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What's Your Excuse?

Friday, July 22, 2011

By Alissa Butterfass

I did something yesterday that I almost never do and that I am not entirely comfortable with: I used my heart condition as an excuse.

The weather forecast had called for near 100 degree temperatures, and a heat index of 105. In other words, really really HOT. Usually on Thursdays I work in the city at my company’s corporate headquarters (on Tuesdays and Wednesdays I work from home). But the thought of commuting by rail, subway and foot to my office while carrying my laptop and a change of shoes, among other things, really was unappealing and was, according to “Dr. Mom,” dangerous (note: my mom is not a doctor but claims she has learned enough over the years to be one).

My initial thought was to ignore Mom’s two phone calls and two emails imploring me to stay home—she tends to over-worry—but then I decided to look up heat-related health warnings online and there it was… dangerous for elderly and people with chronic health issues such as a heart condition.

Even my husband, an actual medical doctor who tends to under-worry, admitted he thought that I should stay here and work from home. So, feeling like the decision was medically advised (and not just my being lazy and wanting to avoid a 90-minute commute each way), there I was at home yesterday. I had an excuse….

Don’t get me wrong. There are times when I use the heart condition excuse—validly, I think. The difference is that today I had to give someone else (i.e. my boss) the excuse whereas in most of the other circumstances, the excuse is limited to my own internal thought process as I make my own decisions as to what I think I can safely handle. For example, I tend not to take exercise classes like aerobics or zumba, where I often get out of breath trying to keep up with the others. My rule for taking the staircases at work is “one up, two down.” Otherwise I take the elevators. And, I’ve never tried any recreational drugs (alcohol doesn’t count, does it?) thinking that on the off chance it did set off a cardiac problem, I know I’d regret taking the risk.

There have been times when maybe I should have really rethought my actions in light of my heart condition. My three-day trek in Chiang Mai, Thailand, comes to mind. Within hours of departing, I was panting and sweating. My friend and travel partner Megan encouraged me by saying “Alissa, you can’t die here ‘cause I’m not making that call to your parents.” Instead, one of the tour guides took my pack, which he continued to carry for me for the entire trip, along with his own pack and all of our group’s food. Yeah, I probably never should have gone on that trek, though it was incredible and, now that I’ve lived through it, I am so glad I did.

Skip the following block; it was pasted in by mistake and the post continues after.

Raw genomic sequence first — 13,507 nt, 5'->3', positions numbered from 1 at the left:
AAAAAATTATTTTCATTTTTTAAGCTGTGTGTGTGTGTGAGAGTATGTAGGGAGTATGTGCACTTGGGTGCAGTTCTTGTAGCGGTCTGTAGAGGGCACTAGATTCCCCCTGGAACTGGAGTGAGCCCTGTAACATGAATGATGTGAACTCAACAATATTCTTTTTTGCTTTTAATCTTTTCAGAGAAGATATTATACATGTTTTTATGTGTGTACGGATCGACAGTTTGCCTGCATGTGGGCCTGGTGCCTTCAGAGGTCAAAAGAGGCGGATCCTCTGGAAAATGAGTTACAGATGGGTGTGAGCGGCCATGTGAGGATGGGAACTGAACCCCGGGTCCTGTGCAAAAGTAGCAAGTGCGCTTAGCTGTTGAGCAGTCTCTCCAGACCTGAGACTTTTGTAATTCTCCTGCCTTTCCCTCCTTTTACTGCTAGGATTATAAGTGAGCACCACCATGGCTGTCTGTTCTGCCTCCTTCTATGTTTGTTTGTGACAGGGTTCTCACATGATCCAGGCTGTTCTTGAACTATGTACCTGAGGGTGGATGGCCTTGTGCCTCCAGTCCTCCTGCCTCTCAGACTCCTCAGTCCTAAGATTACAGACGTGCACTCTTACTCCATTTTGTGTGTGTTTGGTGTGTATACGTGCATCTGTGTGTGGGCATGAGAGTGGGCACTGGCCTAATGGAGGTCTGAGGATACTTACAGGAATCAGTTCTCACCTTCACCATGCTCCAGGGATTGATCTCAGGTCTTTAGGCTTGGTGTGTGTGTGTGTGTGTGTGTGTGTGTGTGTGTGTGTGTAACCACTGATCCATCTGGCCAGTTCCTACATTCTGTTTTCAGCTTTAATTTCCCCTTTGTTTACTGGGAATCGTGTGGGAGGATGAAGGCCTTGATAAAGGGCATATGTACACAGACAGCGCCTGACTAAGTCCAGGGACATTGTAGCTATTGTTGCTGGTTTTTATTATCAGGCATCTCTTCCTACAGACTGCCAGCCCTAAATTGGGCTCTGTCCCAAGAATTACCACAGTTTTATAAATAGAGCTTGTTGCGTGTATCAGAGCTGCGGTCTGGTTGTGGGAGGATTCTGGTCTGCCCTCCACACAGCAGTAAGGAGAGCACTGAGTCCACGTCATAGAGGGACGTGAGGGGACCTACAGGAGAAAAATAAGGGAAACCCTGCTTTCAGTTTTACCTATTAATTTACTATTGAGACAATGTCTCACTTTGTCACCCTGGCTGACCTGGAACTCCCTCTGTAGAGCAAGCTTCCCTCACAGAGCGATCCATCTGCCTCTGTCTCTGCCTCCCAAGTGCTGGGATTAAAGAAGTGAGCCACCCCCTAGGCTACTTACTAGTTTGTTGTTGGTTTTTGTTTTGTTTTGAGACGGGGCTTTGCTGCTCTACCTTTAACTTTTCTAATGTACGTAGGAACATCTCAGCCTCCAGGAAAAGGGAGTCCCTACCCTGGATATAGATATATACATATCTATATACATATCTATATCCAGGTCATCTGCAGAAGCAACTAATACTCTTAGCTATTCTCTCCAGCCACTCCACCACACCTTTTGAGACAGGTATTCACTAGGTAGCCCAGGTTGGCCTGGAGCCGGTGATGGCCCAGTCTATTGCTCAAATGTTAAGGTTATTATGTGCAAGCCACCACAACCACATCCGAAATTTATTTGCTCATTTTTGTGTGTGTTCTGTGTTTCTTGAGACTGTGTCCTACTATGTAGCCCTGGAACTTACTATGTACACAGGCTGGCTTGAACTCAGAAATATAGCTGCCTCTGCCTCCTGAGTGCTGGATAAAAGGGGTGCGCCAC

There have also been times when I have wanted to use the heart condition excuse. While on a crowded NYC subway, it would be nice if I could wear a big sign that said “I have a heart condition and I am carrying my laptop”—much the way I stuck out my belly rather obviously when I was pregnant—in the hopes of someone offering me his seat. Instead, I’m usually left standing like the other straphangers.

I also remember back in high school, after spending three weeks in three different hospitals with cardiac problems, my cardiologist refused to write a note excusing me from the dreaded gym class. So I was forced to participate, while all the girls who had recently had nose jobs were able to sit on the sidelines. Huh?!?!?

So, here’s my excuse to ask all of you…What are your thoughts on using your condition as an excuse? Do you ever do it? Do you hate to do it? What kind of reactions have you gotten? I’d love to hear your stories!


Add yours below.


The opinions expressed by ACHA bloggers and those providing comments on the ACHA Blog are theirs alone, and do not reflect the opinions of the Adult Congenital Heart Association or any employee thereof. ACHA is not responsible for the accuracy of any of the information supplied by the ACHA bloggers.

The contents of this blog are presented for informational purposes only, and should not be substituted for professional advice. Always consult your physicians with your questions and concerns.

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